Release and performances[edit]

Presley first performed the song at the Las Vegas International Hotel (later renamed the Hilton) on July 31, 1969, and the 45 rpm single was released in the fall. It reached number one in the United States in the week of November 1 and stayed there for that week. It would be Presley's final number-one single in the U.S. before his death ("The Wonder of You" in 1970, "Way Down" in 1977 and a posthumous remixed release of "A Little Less Conversation" in 2002 all hit number one on the British charts, followed by re-issues of several previous chart toppers in 2005).

Chart performance[edit]

Chart (1969)Peak
U.S. Billboard Hot 1001
U.S. Billboard Adult Contemporary Tracks4
Canadian RPM Top Singles1
Canadian RPM Adult Contemporary Tracks3
U.K. Singles Chart2
Dutch Top 404
Norwegian Singles Chart10
Austria Top 4013

Fine Young Cannibals version[edit]

"Suspicious Minds"
Single by Fine Young Cannibals
from the album Fine Young Cannibals
Format7" and 12" singles
with additional backing vocals by Jimmy Somerville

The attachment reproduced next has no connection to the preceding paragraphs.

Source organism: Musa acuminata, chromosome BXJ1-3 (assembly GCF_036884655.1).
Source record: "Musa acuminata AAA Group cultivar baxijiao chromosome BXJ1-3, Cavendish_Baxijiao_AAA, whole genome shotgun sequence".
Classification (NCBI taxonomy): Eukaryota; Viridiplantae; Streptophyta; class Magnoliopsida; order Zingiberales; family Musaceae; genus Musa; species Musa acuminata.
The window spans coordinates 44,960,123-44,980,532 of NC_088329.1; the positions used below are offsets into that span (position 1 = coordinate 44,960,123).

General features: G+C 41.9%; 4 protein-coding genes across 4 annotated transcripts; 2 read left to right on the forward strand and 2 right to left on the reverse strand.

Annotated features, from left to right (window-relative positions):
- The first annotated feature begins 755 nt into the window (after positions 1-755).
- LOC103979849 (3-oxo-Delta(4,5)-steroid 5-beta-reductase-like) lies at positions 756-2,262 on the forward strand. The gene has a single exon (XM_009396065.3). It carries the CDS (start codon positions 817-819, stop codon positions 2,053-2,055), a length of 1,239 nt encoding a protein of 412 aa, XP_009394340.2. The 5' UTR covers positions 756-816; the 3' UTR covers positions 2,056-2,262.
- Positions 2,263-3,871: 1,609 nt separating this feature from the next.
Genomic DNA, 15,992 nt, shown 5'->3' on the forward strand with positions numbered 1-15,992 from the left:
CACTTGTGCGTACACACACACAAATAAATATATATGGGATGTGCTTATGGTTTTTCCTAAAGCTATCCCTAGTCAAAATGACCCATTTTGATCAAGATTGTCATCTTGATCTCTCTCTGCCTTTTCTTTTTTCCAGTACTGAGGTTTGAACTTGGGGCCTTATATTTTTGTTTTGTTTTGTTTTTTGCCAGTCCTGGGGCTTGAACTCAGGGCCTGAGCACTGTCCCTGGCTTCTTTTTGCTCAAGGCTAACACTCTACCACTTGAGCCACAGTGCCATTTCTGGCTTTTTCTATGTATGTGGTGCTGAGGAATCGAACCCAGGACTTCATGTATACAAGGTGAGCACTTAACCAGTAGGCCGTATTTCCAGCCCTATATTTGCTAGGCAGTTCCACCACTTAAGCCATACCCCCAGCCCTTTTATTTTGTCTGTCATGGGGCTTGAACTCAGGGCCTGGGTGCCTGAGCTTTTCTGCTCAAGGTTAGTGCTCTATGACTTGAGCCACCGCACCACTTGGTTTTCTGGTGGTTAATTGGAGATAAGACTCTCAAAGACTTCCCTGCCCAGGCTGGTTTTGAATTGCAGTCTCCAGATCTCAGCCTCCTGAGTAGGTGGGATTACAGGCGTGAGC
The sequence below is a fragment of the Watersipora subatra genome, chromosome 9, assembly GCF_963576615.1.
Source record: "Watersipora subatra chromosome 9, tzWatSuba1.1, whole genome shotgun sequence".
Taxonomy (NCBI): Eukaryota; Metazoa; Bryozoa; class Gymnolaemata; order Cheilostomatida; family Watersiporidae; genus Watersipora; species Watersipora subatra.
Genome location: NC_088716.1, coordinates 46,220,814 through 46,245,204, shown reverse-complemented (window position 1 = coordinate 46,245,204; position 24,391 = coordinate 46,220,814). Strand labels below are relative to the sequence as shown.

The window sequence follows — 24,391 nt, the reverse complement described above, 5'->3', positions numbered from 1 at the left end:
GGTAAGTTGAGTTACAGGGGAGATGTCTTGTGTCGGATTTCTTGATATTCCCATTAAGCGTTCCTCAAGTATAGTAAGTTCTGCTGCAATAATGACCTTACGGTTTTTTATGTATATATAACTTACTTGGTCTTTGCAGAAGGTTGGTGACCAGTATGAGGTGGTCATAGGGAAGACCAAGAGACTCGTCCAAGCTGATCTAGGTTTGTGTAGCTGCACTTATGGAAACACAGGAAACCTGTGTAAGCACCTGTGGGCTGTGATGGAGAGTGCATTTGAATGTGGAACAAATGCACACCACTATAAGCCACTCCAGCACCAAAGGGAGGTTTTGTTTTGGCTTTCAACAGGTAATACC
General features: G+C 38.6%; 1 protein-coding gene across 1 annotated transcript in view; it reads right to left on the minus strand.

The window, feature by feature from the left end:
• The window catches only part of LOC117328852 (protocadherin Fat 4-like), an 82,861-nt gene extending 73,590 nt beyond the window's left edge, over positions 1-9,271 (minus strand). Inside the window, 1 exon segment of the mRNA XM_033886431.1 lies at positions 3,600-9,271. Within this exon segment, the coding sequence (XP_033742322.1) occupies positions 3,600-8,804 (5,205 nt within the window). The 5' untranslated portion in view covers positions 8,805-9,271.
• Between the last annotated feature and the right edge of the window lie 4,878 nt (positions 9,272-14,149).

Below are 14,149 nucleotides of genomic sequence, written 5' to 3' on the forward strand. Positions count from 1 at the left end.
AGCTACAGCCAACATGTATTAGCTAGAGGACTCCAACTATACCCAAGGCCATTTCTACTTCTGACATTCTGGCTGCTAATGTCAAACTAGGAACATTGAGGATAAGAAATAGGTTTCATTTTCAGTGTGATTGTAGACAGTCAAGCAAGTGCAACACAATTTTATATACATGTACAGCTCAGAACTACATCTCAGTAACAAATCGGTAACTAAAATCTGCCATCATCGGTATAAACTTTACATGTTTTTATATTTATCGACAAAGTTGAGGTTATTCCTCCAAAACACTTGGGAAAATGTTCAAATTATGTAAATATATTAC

LabelLondon, I.R.S.
Writer(s)Mark James
Producer(s)Robin Millar
Fine Young Cannibals singles chronology
Suspicious Minds
Funny How Love Is
Music video
"Suspicious Minds" by Fine Young Cannibals on YouTube

In 1985, the band Fine Young Cannibals' cover version of the song, which featured backing vocals by Jimmy Somerville, reached No. 8 on the UK Singles chart.

The Fine Young Cannibals' music video for the song was filmed in black & white, and remains so for the majority of the song. However, the video is noted for its innovative use of colorization, following the bridge section of the song. The video pays homage to Elvis, both in its use of the monochrome filming (common during Elvis' early career) and the shiny spangled suits that the band wear in the second half of the video.


Chart (1986)Peak
Belgian Singles Chart (Vlanders)22
Canada Top Singles (RPM)[12]21